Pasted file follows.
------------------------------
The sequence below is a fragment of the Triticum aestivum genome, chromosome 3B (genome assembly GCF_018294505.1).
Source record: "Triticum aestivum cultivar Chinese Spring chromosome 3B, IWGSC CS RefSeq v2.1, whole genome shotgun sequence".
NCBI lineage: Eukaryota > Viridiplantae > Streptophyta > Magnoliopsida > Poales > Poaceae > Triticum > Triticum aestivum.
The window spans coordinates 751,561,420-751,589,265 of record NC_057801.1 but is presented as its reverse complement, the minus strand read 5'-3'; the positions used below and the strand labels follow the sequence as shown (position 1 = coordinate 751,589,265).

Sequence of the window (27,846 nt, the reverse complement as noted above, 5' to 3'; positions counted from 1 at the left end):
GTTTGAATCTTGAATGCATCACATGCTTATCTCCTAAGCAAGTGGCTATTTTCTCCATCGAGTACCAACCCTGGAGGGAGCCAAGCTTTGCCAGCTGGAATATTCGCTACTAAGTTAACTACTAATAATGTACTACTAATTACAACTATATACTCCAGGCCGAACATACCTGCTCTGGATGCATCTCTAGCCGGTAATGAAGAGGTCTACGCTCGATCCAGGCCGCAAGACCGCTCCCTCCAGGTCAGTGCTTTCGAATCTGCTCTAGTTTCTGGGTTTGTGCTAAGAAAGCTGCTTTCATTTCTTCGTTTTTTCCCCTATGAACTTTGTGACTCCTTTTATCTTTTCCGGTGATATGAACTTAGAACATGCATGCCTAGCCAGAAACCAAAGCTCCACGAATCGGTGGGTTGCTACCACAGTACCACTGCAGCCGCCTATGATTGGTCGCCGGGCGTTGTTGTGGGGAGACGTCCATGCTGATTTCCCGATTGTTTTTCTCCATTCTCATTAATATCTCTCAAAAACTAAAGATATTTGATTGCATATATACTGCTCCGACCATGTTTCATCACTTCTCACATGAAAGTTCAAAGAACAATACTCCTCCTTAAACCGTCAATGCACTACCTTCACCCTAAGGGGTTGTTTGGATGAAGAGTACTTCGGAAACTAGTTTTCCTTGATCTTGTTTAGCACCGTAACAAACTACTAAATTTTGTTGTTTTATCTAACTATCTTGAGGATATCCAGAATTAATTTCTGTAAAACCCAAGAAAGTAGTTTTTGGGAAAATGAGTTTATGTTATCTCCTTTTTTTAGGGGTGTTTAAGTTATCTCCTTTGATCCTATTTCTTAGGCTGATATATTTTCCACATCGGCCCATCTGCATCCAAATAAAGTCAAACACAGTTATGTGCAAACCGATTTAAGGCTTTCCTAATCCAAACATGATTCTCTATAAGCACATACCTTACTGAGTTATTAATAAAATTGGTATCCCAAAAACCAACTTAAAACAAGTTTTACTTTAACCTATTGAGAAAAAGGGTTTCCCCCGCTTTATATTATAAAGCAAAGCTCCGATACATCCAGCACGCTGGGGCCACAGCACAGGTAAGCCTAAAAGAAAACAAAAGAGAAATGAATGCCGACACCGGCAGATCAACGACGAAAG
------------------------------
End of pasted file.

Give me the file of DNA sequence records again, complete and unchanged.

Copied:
The sequence below is a fragment of the Triticum aestivum genome, chromosome 3B (genome assembly GCF_018294505.1).
Source record: "Triticum aestivum cultivar Chinese Spring chromosome 3B, IWGSC CS RefSeq v2.1, whole genome shotgun sequence".
NCBI lineage: Eukaryota > Viridiplantae > Streptophyta > Magnoliopsida > Poales > Poaceae > Triticum > Triticum aestivum.
The window spans coordinates 751,561,420-751,589,265 of record NC_057801.1 but is presented as its reverse complement, the minus strand read 5'-3'; the positions used below and the strand labels follow the sequence as shown (position 1 = coordinate 751,589,265).

Sequence of the window (27,846 nt, the reverse complement as noted above, 5' to 3'; positions counted from 1 at the left end):
GTTTGAATCTTGAATGCATCACATGCTTATCTCCTAAGCAAGTGGCTATTTTCTCCATCGAGTACCAACCCTGGAGGGAGCCAAGCTTTGCCAGCTGGAATATTCGCTACTAAGTTAACTACTAATAATGTACTACTAATTACAACTATATACTCCAGGCCGAACATACCTGCTCTGGATGCATCTCTAGCCGGTAATGAAGAGGTCTACGCTCGATCCAGGCCGCAAGACCGCTCCCTCCAGGTCAGTGCTTTCGAATCTGCTCTAGTTTCTGGGTTTGTGCTAAGAAAGCTGCTTTCATTTCTTCGTTTTTTCCCCTATGAACTTTGTGACTCCTTTTATCTTTTCCGGTGATATGAACTTAGAACATGCATGCCTAGCCAGAAACCAAAGCTCCACGAATCGGTGGGTTGCTACCACAGTACCACTGCAGCCGCCTATGATTGGTCGCCGGGCGTTGTTGTGGGGAGACGTCCATGCTGATTTCCCGATTGTTTTTCTCCATTCTCATTAATATCTCTCAAAAACTAAAGATATTTGATTGCATATATACTGCTCCGACCATGTTTCATCACTTCTCACATGAAAGTTCAAAGAACAATACTCCTCCTTAAACCGTCAATGCACTACCTTCACCCTAAGGGGTTGTTTGGATGAAGAGTACTTCGGAAACTAGTTTTCCTTGATCTTGTTTAGCACCGTAACAAACTACTAAATTTTGTTGTTTTATCTAACTATCTTGAGGATATCCAGAATTAATTTCTGTAAAACCCAAGAAAGTAGTTTTTGGGAAAATGAGTTTATGTTATCTCCTTTTTTTAGGGGTGTTTAAGTTATCTCCTTTGATCCTATTTCTTAGGCTGATATATTTTCCACATCGGCCCATCTGCATCCAAATAAAGTCAAACACAGTTATGTGCAAACCGATTTAAGGCTTTCCTAATCCAAACATGATTCTCTATAAGCACATACCTTACTGAGTTATTAATAAAATTGGTATCCCAAAAACCAACTTAAAACAAGTTTTACTTTAACCTATTGAGAAAAAGGGTTTCCCCCGCTTTATATTATAAAGCAAAGCTCCGATACATCCAGCACGCTGGGGCCACAGCACAGGTAAGCCTAAAAGAAAACAAAAGAGAAATGAATGCCGACACCGGCAGATCAACGACGAAAG